The third line, pair_coeff 1 1 1.0 1.0, sets the Lennard-Jones coefficients for the interactions between atoms of type 1, respectively the energy parameter \(\epsilon_{11} = 1.0\) and the distance parameter \(\sigma_{11} = 1.0\).

Similarly, the last line sets the Lennard-Jones coefficients for the interactions between atoms of type 2, \(\epsilon_{22} = 0.5\), and \(\sigma_{22} = 3.0\).

About cross parameters

By default, LAMMPS calculates the cross coefficients between the different atom types using geometric average: \(\epsilon_{ij} = \sqrt{\epsilon_{ii} \epsilon_{jj}}\), \(\sigma_{ij} = \sqrt{\sigma_{ii} \sigma_{jj}}\). In the present case, and even without specifying it explicitly, we thus have:

  • \(\epsilon_{12} = \sqrt{1.0 \times 0.5} = 0.707\), and

  • \(\sigma_{12} = \sqrt{1.0 \times 3.0} = 1.732\).

When necessary, cross-parameters can be explicitly specified by adding the following line into the input file: pair_coeff 1 2 0.707 1.732. This can be used for instance to increase the attraction between particles of type 1 and 2, without affecting the interactions between particles of the same type.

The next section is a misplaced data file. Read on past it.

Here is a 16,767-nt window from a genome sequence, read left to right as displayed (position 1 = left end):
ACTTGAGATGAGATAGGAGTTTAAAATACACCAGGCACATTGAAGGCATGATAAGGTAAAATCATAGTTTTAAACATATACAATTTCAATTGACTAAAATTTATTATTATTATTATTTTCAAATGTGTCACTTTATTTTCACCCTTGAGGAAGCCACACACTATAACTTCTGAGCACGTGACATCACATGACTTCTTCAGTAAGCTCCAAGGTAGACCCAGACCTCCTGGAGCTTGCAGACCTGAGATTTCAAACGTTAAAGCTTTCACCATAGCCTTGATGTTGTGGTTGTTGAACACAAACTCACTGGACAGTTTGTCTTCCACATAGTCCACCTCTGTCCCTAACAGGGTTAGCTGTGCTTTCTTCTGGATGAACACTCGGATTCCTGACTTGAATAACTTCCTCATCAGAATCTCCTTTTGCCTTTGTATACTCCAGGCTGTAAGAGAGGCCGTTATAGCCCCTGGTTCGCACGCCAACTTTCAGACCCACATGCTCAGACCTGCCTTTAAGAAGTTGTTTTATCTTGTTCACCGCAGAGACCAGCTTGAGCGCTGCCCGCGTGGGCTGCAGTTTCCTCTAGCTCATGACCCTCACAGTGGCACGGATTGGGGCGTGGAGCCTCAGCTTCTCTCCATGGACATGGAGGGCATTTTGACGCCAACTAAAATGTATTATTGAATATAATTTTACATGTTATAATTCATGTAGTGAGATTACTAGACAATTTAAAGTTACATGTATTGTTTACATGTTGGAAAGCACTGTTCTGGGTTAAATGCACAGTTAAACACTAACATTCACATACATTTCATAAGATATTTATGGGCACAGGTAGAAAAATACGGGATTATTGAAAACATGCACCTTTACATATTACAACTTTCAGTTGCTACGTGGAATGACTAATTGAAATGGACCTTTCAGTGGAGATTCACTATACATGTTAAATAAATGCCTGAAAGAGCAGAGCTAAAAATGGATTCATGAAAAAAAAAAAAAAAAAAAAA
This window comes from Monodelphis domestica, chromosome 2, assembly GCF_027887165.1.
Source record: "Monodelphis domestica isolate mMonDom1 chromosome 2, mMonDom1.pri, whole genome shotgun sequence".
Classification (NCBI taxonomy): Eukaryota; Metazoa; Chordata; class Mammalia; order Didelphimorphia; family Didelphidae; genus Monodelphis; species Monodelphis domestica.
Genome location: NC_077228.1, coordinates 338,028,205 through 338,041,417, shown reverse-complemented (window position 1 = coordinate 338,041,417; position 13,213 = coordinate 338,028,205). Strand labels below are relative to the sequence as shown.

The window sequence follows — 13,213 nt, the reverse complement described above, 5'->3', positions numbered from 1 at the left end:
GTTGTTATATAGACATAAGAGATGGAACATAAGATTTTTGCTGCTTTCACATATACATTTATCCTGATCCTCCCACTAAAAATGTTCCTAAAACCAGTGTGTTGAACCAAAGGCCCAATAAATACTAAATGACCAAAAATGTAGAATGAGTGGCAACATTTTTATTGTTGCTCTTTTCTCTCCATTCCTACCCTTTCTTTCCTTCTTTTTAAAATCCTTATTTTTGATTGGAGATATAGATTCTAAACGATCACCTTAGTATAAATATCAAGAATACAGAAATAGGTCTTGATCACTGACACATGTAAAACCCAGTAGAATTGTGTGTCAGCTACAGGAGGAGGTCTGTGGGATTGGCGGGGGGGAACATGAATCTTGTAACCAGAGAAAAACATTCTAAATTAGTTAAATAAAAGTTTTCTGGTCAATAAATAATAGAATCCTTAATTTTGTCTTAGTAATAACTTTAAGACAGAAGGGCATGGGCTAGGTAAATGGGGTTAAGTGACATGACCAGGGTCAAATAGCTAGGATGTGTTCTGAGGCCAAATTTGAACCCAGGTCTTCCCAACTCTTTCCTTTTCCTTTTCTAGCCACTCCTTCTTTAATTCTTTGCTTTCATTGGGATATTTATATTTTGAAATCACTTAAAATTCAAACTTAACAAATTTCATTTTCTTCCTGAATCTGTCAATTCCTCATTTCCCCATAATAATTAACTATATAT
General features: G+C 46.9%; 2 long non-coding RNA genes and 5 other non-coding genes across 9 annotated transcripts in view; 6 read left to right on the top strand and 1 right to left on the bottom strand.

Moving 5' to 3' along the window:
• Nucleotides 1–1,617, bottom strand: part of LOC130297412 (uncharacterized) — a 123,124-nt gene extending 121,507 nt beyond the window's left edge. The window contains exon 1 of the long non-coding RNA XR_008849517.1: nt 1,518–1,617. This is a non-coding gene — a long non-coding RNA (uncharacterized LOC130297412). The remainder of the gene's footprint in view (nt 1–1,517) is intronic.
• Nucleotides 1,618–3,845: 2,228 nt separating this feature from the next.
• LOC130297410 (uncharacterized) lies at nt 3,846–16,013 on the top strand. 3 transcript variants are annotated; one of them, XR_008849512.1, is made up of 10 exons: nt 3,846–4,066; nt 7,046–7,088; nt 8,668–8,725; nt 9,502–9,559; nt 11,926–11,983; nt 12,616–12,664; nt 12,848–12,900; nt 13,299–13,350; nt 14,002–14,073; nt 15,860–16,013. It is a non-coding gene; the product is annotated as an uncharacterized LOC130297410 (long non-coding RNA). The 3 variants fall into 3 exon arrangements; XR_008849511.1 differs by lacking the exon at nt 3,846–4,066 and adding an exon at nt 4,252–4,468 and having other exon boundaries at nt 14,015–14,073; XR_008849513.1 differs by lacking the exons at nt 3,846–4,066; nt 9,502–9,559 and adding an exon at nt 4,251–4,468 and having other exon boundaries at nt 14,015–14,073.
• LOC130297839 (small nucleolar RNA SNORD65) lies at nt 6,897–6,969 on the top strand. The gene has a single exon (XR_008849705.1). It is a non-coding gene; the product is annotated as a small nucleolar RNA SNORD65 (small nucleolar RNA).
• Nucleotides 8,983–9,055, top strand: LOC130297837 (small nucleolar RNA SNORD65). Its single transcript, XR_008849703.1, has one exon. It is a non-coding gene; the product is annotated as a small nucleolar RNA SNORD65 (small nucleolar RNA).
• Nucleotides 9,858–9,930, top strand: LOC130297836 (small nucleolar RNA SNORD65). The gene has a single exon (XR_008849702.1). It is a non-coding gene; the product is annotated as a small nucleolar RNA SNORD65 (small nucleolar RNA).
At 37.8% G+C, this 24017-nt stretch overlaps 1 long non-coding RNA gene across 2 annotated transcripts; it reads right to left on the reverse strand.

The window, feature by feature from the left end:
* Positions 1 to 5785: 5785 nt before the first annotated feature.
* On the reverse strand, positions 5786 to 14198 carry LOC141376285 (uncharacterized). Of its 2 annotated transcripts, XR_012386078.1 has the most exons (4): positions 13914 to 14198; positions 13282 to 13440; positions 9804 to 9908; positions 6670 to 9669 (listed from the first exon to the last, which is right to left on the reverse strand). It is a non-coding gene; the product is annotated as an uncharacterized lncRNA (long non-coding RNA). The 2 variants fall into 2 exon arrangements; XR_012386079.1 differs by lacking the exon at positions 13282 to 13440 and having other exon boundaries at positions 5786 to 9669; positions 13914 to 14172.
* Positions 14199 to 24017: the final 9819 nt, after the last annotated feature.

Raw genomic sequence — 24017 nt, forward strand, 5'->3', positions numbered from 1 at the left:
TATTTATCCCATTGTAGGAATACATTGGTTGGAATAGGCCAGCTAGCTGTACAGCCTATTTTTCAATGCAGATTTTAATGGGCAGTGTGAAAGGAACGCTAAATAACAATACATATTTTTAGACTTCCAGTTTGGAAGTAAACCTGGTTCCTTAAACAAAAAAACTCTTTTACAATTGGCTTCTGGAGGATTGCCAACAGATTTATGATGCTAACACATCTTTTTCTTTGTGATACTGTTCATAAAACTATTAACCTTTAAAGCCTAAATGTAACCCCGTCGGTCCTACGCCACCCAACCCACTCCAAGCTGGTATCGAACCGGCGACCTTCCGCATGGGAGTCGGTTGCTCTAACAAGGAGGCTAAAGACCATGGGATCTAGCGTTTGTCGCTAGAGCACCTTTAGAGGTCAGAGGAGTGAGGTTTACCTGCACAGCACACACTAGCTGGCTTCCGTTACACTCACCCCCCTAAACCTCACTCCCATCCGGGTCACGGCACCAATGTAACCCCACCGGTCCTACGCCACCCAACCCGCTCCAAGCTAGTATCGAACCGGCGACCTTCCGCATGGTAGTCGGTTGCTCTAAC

Note that the arithmetic rule, also known as Lorentz-Berthelot rule [15, 16], where \(\epsilon_{ij} = \sqrt{\epsilon_{ii} \epsilon_{jj}}\), \(\sigma_{ij} = (\sigma_{ii}+\sigma_{jj})/2\), is more common than the geometric rule. However, neither the geometric nor the arithmetic rules are based on rigorous arguments, so here the geometric rule will do just fine.